Against naming things, and so on

Re­cent dis­cus­sion on nam­ing con­cepts mostly fo­cuses on ar­gu­ments in fa­vor, not­ing only a few caveats, as LW user Conor More­ton in Why and How to Name Things:

What you lose by the pro­lifer­a­tion of jar­gon is ease-of-en­try and cross-cul­tural in­tel­ligi­bil­ity and hard-drive space in the brains of peo­ple try­ing to track all of it.

I think you lose more than that, so I’ll try to name [sic] a few more rea­sons your cau­tion might run deeper.

1. The nomo­th­etic fallacy

Di­ag­no­sis isn’t a cure, but it can bring a sense of re­lief un­teth­ered from prog­no­sis. You might still have the same symp­toms that still need the same treat­ment, but it feels like a large part of the prob­lem has been solved. This is, I’d ar­gue, a de­cent chunk of why know­ing about bi­ases can hurt you. Don’t get com­pla­cent just be­cause you have a name for some­thing.

2. Weaponized rationality

Another big chunk of “know­ing about bi­ases can hurt you” comes from wield­ing con­cepts not in in­tro­spec­tion but against oth­ers. (Like many of the con­sid­er­a­tions be­low, tak­ing this as com­pel­ling is a gen­eral ar­gu­ment against much of the ra­tio­nal­ity pro­ject. But pro­lifer­at­ing jar­gon, to my eye, makes most of the prob­lems here rel­a­tively worse for ex­ter­nal use as com­pared to in­ter­nal use.)

3. Be­ing wrong

Some­times your anal­y­sis of the thing you’re try­ing to crys­tal­lize just isn’t very good. Your anal­ogy doesn’t play out the way you think, the pat­tern doesn’t ac­tu­ally ex­ist, you’re not carv­ing re­al­ity at the joints, your fram­ing could be bet­ter, it’s an in­ap­pro­pri­ate level of ab­strac­tion any­where you’d ac­tu­ally want to use it. But, hey, the name stuck, so you can com­mu­ni­cate all that in just a word!

4. Lossy compression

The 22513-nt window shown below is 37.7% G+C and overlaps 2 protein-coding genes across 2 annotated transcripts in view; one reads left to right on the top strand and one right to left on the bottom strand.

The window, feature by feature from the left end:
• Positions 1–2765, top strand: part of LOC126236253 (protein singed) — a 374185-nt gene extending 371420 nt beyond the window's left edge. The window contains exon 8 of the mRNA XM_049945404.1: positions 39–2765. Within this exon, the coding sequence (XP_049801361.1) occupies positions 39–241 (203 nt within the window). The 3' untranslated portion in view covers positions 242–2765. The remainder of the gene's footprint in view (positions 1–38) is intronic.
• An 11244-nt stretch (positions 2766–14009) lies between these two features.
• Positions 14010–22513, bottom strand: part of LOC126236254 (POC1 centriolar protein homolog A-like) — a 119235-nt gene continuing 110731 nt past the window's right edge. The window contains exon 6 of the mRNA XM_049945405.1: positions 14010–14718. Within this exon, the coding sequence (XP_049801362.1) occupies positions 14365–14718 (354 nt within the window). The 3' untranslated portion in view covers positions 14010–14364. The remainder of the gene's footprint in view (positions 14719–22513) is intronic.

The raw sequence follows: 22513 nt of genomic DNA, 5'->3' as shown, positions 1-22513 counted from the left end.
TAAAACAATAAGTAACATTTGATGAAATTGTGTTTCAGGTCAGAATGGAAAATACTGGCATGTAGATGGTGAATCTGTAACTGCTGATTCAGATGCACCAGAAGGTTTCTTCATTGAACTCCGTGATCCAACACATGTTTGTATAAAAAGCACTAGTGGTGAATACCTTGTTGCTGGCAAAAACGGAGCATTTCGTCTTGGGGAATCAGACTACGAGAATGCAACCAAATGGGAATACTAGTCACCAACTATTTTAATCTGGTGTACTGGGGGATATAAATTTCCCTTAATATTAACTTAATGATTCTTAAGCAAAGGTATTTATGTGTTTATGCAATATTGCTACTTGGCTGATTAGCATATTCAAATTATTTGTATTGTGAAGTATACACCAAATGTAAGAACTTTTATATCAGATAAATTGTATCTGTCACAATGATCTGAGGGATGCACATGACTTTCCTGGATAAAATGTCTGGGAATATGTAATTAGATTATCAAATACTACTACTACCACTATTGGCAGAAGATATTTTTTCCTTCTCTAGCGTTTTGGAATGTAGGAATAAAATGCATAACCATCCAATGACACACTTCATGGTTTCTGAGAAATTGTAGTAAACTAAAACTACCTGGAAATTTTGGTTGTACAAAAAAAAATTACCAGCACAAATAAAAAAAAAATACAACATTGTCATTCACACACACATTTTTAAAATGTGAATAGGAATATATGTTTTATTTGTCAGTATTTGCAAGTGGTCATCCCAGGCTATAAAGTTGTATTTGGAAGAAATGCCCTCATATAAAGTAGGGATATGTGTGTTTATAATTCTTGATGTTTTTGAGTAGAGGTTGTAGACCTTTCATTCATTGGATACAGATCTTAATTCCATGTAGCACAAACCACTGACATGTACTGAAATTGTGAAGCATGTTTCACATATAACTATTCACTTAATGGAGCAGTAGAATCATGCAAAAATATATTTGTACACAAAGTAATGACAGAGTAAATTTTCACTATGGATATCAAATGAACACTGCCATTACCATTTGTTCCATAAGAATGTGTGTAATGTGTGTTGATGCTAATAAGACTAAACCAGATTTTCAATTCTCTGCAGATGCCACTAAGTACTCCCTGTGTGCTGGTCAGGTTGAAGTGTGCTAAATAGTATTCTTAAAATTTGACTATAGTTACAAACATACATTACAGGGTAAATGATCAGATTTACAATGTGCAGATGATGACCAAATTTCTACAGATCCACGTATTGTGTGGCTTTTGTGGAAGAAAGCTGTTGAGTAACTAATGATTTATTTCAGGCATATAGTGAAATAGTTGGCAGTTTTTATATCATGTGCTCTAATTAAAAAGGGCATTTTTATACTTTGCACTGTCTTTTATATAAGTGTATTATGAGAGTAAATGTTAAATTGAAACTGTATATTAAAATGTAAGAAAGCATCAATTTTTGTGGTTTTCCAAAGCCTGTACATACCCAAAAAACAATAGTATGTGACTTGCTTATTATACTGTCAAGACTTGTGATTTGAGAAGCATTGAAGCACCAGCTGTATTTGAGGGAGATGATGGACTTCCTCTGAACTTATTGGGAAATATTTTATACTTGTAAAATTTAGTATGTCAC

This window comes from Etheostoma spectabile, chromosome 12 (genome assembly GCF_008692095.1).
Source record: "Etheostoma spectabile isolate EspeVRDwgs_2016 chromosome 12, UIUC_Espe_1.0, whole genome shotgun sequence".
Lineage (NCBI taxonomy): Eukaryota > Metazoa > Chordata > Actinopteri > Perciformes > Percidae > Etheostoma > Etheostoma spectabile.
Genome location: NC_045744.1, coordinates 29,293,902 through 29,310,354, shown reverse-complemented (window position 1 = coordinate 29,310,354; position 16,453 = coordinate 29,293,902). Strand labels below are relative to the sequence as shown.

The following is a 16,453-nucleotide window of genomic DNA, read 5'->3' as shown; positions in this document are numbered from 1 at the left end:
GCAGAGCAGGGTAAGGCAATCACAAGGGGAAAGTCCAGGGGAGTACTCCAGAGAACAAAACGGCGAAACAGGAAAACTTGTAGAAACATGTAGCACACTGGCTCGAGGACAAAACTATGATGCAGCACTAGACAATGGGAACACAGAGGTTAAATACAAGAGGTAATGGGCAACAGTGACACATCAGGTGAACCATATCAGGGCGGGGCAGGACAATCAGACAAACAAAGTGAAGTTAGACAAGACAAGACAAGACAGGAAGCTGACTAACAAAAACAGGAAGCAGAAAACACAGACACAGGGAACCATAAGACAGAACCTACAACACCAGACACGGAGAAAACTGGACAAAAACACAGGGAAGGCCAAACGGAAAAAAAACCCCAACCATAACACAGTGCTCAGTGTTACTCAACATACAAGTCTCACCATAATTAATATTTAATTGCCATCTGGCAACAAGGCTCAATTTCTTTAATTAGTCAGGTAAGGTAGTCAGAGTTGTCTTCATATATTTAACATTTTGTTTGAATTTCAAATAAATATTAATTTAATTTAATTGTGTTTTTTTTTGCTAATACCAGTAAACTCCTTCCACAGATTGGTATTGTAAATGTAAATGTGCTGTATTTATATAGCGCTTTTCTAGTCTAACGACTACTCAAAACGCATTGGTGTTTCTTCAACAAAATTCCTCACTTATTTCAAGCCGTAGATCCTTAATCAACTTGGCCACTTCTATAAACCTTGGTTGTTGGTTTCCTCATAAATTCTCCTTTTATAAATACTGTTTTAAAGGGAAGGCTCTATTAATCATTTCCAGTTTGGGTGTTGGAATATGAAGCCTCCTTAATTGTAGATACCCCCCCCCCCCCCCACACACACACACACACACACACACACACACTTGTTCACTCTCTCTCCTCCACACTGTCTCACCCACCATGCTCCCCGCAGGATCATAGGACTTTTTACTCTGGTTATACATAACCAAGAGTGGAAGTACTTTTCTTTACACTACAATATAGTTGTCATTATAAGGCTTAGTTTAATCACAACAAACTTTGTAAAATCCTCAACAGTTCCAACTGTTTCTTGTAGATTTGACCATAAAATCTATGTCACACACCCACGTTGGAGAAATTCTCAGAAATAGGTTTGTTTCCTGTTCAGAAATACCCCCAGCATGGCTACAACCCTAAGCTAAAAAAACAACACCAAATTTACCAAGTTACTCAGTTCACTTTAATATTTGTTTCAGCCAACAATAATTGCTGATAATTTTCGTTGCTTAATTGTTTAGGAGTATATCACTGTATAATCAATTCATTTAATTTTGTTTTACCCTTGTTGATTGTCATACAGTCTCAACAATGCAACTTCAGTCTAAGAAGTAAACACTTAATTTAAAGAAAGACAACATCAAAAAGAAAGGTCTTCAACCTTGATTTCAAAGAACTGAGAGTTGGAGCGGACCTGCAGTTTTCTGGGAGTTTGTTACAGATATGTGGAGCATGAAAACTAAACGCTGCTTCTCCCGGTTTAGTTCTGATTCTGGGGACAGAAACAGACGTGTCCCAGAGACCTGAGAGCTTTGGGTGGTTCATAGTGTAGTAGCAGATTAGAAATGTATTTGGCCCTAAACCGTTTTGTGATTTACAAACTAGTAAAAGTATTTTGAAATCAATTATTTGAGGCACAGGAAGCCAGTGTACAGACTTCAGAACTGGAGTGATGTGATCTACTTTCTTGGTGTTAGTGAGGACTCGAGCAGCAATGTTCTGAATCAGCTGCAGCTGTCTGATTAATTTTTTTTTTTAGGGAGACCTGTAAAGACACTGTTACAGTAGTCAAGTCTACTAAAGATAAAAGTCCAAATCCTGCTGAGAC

Maybe you got it right this time, but the name doesn’t cap­ture ev­ery­thing. In prac­tice, no­body’s go­ing to re­mem­ber your en­tire blog post ev­ery time some­one ut­ters the ti­tle. I hope you didn’t need that nu­ance. But at least this one went viral!

5. Think­ing on the page

From Conor’s post:

When you define a con­cept rigor­ously and clearly, you al­most always learn new things from play­ing around with their edges and try­ing to get them to in­ter­face with other rigor­ous, clear con­cepts.

And if you don’t define it rigor­ously and clearly—as is the case for pretty much ev­ery­thing hap­pen­ing here—if you play di­rectly with the com­pressed con­cepts and string them to­gether that way, oops, you just proved that 2+2=5. You lost track of the ac­tual stuff the name referred to, the rules for ma­nipu­lat­ing it while pre­serv­ing truth. You thought you were post-rigor when there isn’t even a rigor­ous stage. You were think­ing on the page. [Oh, look, links to named chun­ked con­cepts. What are they do­ing here, of all places?]

Com­bin­ing frame­works and mak­ing analo­gies be­tween your con­cepts is a good way of gen­er­at­ing new ideas, but it’s far from rigor­ous and if any­thing en­courages slop­piness if you’re not care­ful to rec­og­nize that it’s less for­mal rea­son­ing and more an­other way of point­ing to where the new things to learn might be.

6. Illu­sion of transparency

Peo­ple will as­sume they know what you mean. You’ll as­sume you know what they mean in re­ply—that is, what a co­in­ci­dence, that they know what you mean. They don’t.

7. Lift­ing the pot by one handle

The trou­ble with ra­tio­nal­ist skills is that the op­po­site of ev­ery ra­tio­nal­ist skill is also a ra­tio­nal­ist skill.


In the com­ments to Epistemic Learned Hel­pless­ness (now there’s a name, eh?), kom­pon­isto writes: